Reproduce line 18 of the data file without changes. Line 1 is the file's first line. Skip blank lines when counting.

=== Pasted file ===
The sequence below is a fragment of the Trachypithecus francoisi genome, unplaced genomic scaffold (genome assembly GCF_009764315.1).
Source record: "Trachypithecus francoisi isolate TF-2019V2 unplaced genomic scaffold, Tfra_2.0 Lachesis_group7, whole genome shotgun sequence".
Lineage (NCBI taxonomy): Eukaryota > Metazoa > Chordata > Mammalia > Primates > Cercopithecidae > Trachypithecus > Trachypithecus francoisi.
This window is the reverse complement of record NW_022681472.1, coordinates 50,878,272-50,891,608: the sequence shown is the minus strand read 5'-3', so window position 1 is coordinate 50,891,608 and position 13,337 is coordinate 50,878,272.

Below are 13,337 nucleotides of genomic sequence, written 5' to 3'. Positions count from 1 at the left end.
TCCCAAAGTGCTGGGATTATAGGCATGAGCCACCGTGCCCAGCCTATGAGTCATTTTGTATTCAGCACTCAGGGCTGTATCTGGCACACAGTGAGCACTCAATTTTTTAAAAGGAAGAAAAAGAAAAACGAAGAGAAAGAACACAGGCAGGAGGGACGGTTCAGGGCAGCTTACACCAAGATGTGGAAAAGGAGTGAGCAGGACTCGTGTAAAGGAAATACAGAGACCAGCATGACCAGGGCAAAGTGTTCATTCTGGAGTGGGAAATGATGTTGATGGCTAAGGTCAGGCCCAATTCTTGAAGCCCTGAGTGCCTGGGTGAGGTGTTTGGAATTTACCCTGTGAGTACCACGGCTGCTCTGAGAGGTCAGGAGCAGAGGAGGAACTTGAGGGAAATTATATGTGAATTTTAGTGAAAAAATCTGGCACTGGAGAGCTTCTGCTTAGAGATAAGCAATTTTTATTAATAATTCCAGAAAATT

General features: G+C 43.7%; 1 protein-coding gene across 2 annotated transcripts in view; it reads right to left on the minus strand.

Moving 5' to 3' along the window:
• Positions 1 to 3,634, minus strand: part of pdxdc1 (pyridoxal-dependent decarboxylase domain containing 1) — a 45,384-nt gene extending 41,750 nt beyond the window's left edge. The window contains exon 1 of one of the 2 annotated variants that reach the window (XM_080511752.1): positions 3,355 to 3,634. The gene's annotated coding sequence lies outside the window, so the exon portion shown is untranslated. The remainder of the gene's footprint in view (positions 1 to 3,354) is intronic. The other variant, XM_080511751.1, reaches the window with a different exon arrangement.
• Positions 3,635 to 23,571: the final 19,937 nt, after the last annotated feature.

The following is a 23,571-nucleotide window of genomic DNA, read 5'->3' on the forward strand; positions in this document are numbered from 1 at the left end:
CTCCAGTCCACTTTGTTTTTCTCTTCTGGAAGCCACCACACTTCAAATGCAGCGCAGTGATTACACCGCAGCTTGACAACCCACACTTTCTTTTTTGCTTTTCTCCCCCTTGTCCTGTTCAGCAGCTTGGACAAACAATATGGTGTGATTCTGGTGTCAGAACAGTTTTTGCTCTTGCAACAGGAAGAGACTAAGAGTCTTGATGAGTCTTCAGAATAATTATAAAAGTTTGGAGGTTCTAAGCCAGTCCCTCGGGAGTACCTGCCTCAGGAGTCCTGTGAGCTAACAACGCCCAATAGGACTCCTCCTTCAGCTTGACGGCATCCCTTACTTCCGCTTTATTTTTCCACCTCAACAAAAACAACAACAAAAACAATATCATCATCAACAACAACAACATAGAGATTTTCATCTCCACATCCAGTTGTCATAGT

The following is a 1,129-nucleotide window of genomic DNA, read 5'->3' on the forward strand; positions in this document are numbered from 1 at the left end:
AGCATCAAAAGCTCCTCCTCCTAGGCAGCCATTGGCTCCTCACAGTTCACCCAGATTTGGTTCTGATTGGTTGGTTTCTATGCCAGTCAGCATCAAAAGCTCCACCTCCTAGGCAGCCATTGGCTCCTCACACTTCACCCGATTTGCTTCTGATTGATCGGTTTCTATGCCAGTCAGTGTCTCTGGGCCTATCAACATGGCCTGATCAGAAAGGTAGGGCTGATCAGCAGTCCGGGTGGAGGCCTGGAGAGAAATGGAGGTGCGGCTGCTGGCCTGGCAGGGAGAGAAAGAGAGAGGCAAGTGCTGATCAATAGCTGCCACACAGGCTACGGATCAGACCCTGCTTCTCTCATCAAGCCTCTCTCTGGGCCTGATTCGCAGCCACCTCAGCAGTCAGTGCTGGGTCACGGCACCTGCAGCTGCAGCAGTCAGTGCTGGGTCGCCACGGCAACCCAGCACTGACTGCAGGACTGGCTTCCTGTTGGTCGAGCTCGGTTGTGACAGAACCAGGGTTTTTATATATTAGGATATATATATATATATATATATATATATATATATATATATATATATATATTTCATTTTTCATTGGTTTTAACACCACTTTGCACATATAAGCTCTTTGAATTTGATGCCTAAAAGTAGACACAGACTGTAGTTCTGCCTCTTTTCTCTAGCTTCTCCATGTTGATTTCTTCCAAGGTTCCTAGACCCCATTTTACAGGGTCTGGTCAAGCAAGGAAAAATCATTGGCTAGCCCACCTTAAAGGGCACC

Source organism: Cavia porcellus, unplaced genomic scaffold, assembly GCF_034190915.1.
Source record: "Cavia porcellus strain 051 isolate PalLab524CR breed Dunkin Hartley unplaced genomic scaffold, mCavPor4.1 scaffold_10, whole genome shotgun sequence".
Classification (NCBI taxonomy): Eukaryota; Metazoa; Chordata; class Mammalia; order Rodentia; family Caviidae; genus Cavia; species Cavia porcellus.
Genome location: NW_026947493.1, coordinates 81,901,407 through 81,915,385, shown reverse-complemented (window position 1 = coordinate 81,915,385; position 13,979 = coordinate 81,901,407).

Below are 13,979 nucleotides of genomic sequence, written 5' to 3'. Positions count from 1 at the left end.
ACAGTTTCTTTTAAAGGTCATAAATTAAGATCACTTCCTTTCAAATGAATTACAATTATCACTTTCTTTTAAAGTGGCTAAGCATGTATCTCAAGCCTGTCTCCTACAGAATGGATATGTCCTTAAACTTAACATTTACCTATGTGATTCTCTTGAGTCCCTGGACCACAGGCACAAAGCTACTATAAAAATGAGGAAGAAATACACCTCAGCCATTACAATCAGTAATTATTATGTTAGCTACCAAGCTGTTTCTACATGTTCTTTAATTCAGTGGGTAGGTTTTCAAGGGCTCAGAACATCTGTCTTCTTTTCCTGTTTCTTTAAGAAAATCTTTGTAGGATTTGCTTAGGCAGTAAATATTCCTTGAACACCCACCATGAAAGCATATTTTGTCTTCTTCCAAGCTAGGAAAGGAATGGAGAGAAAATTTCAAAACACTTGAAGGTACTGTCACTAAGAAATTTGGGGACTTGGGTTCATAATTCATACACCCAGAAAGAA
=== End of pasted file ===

Genome location: NW_026947493.1, coordinates 81,901,407 through 81,915,385, shown reverse-complemented (window position 1 = coordinate 81,915,385; position 13,979 = coordinate 81,901,407).